Have an Emergency Escape Plan

Having an emergency escape plan for your home can make the difference in life or death should an unthinkable event, such as a fire, occur. The plan should consist of three basic parts: knowing when to get out, how to get out and accounting for everyone afterwards.

Knowing When to Get Out

The most important thing that your home should have to help you be prepared for a fire is a working smoke detector in each of the right places, starting with the sleeping areas. If your home consists of more than one floor, detectors should be on every level. The reason the sleeping areas are most important is because the detectors may be the only thing that can wake the occupants should a fire begin during the night.

Carbon monoxide detectors are important as well. This is especially true if you home uses some sort of combustion for heating. Examples include oil and gas furnaces. When either of these alarms sounds, it is time to get out.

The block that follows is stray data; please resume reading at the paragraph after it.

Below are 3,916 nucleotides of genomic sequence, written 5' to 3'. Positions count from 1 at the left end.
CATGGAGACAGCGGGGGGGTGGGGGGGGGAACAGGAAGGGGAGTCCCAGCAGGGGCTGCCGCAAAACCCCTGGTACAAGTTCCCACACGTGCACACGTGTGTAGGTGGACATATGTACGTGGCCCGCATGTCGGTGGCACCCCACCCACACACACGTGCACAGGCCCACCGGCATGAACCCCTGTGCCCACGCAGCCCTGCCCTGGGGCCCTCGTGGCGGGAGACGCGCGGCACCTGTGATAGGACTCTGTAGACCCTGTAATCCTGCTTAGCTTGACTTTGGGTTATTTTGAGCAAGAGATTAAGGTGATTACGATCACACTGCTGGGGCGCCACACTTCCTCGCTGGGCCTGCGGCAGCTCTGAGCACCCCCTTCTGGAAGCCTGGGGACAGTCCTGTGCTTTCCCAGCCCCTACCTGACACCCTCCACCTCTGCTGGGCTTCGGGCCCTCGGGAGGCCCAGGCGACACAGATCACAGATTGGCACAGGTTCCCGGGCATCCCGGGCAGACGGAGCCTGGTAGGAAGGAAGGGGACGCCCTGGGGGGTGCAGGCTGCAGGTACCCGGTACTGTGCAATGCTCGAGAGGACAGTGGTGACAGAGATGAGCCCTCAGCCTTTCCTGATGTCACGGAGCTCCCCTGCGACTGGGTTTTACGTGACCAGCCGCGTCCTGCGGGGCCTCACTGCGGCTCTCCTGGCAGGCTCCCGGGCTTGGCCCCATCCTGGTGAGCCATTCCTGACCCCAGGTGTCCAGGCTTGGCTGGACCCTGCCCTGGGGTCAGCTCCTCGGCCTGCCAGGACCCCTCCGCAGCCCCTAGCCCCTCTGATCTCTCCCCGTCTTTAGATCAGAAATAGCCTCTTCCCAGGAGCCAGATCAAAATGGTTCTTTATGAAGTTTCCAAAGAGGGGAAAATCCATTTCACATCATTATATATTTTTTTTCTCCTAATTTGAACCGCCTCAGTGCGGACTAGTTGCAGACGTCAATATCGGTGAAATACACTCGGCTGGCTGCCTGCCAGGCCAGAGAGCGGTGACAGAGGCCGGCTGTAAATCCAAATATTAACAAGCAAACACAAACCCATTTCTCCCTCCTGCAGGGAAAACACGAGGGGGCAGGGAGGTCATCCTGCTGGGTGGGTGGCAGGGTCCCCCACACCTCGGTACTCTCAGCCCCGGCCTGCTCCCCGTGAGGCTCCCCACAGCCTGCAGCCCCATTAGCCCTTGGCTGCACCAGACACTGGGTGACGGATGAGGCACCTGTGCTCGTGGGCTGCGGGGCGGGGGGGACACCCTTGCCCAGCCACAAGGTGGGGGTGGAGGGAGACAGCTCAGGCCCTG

Getting Out Safely

The primary concern once a fire is detected is the lives of everyone inside. Everything else is secondary. Lives should never be put in jeopardy in order to retrieve personal belongings. Anything that delays getting out is simply not worth the risk.

Thought should be given to how you and your family will escape if the primary exit is blocked. There should always be two escape routes available. This can be a bit more challenging on houses with two or more stories, especially if there is only one set of stairs. In these cases, having a fire escape ladder can be the answer. Companies like ResQLadder can provide units that are small enough to fit under a bed. They can then be hung from a window, allowing occupants to climb down the ladder to safety.

Accounting for Everyone

There should be a predetermined location for all family members to gather after getting out, making it easy to account for everyone. This would save valuable time that might otherwise be wasted trying to hunt for someone who is missing. The last thing you want to do is go back into a burning building to search for someone who actually made it out safely but did not report to the gathering area.

An emergency such as a fire is something you will hopefully never have to face. If it does occur, however, there will be no time for planning when it happens. The life-saving steps to take should be thought out beforehand.

About Reva B. Williams